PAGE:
Elk Grove Citizen

Governor approves lunch law influenced by EGUSD case

October 25, 2017

Senate Bill (SB) 730, which requires the California Department of Education (CDE) to monitor compliance of the Buy American provision of the National School Lunch Program, was signed into law on Oct. 7 by Gov. Jerry Brown.

Sen. Richard Pan (D-Sacramento), who is a pediatrician, said that he authored the bill to stop schools from sourcing food from outside the United States.

“The purpose of authoring this bill was really to prioritize purchasing food (for) our schools (within) the United States of America,” he said. “People work hard in California to set high standards for our food and for the workers who work (in) the fields.

“We, here in California, have one of the most productive agricultural regions in the world. And our public dollars go to our schools, but more importantly, these are our kids who are eating that food. They deserve to get the food that is grown here that meets the safety and labor standards that we established here in the United States, and also in the state of California.”

Bill Bird, executive director of the Sacramento County Farm Bureau (SCFB), said that he appreciated that Pan and the governor saw wisdom behind protecting and promoting local agriculture through SB 730.

“Sacramento County farmers and ranchers produce high-quality, healthful food products and it’s the Farm Bureau’s belief that Sacramento children should have access to these high-quality foods through school lunch purchases,” he said. “Our pears, for example, are more than just a piece of fruit. These are Delta-grown pears, which makes them the best pears to be found anywhere in the world.”

Congress added a provision to federal law in 1998 that requires schools to purchase domestically produced food products for school lunches. However, limited enforcement of that provision led to schools purchasing imported food products to serve to their students.

Despite the existence of readily available Delta-grown pears and peaches, in the recent past, the Elk Grove Unified School District and the Sacramento City Unified School District purchased processed pears and peaches from China.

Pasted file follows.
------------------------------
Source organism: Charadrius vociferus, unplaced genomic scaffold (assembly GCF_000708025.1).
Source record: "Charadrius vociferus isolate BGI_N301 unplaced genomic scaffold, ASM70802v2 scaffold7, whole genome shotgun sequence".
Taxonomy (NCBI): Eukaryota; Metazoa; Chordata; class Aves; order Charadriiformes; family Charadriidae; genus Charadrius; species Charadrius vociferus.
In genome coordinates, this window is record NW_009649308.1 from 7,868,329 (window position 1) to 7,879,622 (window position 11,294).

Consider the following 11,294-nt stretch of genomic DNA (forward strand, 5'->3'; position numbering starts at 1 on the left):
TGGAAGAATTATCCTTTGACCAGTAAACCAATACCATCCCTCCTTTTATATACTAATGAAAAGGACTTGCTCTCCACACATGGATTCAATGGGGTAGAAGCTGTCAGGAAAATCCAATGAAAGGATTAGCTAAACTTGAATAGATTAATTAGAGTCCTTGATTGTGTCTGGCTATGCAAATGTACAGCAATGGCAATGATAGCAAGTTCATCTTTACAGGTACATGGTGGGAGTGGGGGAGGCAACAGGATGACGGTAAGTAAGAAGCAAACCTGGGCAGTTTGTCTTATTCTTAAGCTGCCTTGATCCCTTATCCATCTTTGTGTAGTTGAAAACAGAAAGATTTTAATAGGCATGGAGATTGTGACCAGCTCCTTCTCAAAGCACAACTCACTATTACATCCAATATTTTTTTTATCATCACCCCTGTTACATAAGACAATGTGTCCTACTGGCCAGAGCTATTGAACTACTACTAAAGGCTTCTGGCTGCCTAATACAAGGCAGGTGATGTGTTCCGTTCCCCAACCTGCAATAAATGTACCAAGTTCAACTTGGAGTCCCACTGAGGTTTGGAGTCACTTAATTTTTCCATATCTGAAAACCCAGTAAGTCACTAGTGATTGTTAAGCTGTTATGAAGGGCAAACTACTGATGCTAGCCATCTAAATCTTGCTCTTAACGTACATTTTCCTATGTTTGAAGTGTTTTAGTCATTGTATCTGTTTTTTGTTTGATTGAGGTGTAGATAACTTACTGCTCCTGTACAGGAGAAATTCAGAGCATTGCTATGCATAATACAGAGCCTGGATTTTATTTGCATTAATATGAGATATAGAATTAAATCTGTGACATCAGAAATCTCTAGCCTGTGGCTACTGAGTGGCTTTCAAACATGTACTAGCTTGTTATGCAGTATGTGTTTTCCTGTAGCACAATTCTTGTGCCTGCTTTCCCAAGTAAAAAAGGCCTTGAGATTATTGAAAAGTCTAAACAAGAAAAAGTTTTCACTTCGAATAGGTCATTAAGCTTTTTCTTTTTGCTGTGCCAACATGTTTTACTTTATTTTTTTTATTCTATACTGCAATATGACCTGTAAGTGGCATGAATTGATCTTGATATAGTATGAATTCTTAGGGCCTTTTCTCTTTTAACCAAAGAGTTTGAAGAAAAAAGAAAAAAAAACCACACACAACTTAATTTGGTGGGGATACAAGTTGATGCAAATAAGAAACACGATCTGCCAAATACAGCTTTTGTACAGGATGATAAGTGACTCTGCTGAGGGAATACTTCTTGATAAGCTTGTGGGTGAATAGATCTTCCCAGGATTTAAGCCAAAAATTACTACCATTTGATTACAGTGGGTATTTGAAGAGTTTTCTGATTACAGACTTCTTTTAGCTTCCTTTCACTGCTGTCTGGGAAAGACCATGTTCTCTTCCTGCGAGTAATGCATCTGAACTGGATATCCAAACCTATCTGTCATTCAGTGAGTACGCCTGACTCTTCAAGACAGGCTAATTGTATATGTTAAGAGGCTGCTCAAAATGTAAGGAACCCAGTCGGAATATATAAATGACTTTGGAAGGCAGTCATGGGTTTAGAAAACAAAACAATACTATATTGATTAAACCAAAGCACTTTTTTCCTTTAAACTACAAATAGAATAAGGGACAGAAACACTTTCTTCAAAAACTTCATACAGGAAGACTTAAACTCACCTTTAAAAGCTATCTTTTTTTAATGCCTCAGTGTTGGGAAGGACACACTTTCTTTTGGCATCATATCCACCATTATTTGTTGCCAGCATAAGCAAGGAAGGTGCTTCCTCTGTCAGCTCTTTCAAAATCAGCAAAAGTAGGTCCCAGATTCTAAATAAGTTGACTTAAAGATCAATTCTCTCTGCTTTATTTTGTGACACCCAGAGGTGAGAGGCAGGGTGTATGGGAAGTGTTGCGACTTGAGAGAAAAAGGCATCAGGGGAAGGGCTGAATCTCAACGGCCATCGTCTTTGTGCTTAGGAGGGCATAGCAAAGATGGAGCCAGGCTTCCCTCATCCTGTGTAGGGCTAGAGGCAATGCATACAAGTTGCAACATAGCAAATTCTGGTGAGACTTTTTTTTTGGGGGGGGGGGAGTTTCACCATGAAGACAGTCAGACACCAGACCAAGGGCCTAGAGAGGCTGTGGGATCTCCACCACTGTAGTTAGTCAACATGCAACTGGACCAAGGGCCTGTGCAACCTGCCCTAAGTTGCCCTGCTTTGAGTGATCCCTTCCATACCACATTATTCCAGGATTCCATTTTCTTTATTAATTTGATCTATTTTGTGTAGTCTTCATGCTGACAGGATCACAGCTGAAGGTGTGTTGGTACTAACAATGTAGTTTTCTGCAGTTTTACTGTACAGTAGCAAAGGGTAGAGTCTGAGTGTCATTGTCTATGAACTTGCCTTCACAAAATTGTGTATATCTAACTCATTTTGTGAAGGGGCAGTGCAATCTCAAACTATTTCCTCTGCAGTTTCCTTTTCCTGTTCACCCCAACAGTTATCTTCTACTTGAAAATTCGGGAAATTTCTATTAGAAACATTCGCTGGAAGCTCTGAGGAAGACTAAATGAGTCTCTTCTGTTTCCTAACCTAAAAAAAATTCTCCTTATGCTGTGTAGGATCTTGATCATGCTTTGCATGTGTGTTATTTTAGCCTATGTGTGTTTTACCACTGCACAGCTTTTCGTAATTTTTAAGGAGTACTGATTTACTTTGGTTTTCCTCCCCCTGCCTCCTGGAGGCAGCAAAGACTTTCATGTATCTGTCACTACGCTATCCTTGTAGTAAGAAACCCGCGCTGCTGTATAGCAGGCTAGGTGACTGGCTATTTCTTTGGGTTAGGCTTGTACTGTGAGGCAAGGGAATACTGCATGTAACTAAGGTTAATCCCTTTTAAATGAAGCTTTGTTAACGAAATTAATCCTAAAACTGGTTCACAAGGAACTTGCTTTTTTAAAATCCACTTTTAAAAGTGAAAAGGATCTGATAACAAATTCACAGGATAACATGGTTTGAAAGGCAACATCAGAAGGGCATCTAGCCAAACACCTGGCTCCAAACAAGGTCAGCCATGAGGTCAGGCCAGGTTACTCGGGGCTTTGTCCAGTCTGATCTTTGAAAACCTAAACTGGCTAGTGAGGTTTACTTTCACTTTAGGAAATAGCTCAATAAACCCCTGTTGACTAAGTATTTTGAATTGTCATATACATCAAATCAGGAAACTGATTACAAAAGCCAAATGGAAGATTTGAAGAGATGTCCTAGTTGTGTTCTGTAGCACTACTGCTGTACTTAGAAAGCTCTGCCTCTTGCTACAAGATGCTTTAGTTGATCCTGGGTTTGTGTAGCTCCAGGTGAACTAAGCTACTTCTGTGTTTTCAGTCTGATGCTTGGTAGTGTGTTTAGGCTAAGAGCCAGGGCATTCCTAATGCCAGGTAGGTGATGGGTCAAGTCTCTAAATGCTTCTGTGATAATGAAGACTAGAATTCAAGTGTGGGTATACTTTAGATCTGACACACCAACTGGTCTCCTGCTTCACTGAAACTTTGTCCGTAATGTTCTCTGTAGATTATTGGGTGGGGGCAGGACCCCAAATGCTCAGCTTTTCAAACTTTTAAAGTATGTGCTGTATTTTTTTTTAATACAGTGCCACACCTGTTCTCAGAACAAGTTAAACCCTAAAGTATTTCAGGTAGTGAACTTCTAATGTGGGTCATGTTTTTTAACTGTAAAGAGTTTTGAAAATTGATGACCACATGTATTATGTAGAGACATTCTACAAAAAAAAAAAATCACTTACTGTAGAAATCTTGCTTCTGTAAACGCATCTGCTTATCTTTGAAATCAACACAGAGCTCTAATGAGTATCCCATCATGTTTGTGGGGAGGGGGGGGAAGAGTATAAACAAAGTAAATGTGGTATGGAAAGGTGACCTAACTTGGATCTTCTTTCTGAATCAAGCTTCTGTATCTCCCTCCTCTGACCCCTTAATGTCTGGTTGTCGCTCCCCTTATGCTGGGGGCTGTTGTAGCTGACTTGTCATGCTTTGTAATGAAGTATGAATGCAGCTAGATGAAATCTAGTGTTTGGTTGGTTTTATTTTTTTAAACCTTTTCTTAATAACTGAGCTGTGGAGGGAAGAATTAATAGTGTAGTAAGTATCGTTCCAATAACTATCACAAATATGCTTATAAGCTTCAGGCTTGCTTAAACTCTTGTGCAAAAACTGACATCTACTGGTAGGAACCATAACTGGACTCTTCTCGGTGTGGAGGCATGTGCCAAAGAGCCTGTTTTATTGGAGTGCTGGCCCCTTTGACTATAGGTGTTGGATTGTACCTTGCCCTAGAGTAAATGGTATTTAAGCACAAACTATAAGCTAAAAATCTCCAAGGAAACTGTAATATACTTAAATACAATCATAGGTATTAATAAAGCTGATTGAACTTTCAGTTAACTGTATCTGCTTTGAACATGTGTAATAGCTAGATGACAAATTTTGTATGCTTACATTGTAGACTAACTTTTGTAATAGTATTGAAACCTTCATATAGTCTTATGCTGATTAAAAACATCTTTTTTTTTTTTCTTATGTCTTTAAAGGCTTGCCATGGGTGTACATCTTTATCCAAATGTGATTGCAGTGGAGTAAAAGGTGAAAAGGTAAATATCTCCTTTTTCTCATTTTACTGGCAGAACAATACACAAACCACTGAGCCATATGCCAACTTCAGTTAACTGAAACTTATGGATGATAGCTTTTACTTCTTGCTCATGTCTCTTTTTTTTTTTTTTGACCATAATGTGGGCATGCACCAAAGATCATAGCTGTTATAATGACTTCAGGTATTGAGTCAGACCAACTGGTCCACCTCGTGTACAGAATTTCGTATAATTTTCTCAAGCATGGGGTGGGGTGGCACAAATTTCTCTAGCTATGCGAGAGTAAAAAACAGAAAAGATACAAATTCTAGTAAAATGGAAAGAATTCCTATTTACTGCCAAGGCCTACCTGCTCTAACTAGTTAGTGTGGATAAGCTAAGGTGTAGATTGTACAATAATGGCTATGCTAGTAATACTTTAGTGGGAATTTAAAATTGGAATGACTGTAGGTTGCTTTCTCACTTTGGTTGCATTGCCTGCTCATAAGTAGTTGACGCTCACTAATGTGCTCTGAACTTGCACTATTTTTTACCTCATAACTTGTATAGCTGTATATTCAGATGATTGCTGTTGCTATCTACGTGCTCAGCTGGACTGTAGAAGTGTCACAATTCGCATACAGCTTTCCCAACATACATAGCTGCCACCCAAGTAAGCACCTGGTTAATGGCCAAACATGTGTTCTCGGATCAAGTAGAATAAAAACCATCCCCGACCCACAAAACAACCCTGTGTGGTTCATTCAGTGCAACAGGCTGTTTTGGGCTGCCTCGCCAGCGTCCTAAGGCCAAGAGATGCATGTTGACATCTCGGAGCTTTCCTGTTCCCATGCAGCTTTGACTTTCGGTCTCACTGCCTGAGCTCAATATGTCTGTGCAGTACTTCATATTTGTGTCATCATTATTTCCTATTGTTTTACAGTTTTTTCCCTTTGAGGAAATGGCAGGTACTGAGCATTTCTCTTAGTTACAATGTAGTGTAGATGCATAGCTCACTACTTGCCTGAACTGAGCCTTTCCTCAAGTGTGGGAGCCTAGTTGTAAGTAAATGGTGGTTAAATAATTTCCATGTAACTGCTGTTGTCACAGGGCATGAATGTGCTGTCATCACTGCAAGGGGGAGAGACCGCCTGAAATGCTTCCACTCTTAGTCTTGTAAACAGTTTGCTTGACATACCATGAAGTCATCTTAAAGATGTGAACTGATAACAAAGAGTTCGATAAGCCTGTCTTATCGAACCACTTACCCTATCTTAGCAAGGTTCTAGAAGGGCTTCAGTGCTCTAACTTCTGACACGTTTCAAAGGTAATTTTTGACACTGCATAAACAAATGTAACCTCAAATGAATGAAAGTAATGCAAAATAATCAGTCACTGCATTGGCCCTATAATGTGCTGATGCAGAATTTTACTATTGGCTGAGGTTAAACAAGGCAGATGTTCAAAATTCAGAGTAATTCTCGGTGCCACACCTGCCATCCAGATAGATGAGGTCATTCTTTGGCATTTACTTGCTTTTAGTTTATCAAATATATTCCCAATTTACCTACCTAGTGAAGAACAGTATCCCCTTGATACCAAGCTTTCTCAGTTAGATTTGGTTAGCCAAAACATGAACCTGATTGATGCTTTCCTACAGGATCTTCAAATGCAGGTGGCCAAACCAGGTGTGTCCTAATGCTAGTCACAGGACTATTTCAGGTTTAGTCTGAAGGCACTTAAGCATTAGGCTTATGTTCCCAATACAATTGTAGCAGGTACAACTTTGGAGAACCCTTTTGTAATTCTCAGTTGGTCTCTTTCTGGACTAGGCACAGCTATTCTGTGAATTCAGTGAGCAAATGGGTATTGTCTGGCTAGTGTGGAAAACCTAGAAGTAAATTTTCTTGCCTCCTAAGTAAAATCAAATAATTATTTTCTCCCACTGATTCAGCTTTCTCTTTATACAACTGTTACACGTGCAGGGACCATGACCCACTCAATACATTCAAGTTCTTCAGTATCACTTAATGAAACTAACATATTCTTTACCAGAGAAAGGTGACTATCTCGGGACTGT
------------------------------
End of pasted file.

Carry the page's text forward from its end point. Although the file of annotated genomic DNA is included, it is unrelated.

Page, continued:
And Bird noted that Sacramento County is the largest pear-producing county in California.

Pan said that the situation with school districts purchasing canned fruit from overseas was one of the incidents that led to his authoring of SB 730.

“Certainly we are cognizant that schools are trying to keep their costs down, and that’s recognized in the bill, as well,” he said. “But I think the priority should be if you can get it at a competitive price that you should preferably by American.”

Pan described a benefit of spending more money on locally grown produce.

“We set high standards here in the United States and California for our food to make sure it’s safe, that it’s of high quality, nutritious and that it’s grown in a way that meets our values,” he said. “Sometimes that does make it a little more expensive to produce food here, but that also means our food is of the standards that we desire.”

Xanthi Pinkerton, a spokesperson for the Elk Grove Unified School District, responded to the governor’s signing of SB 730.

“Elk Grove Unified’s approach to the Buy American provision, as well as our focus on (the National) Farm to School (Network) will continue,” she said. “Our students enjoy a variety of fresh, high-quality, locally-grown fruits and vegetables options daily. We have been in compliance with local and federal food and nutrition regulations and we will continue to comply with the law.”

Pan added that school officials understand the importance of purchasing quality, nutritious food for schools.

“They understood why we were doing the bill and they appreciate that all the different parties worked with our office so that we could work together to do something good for our kids,” he said.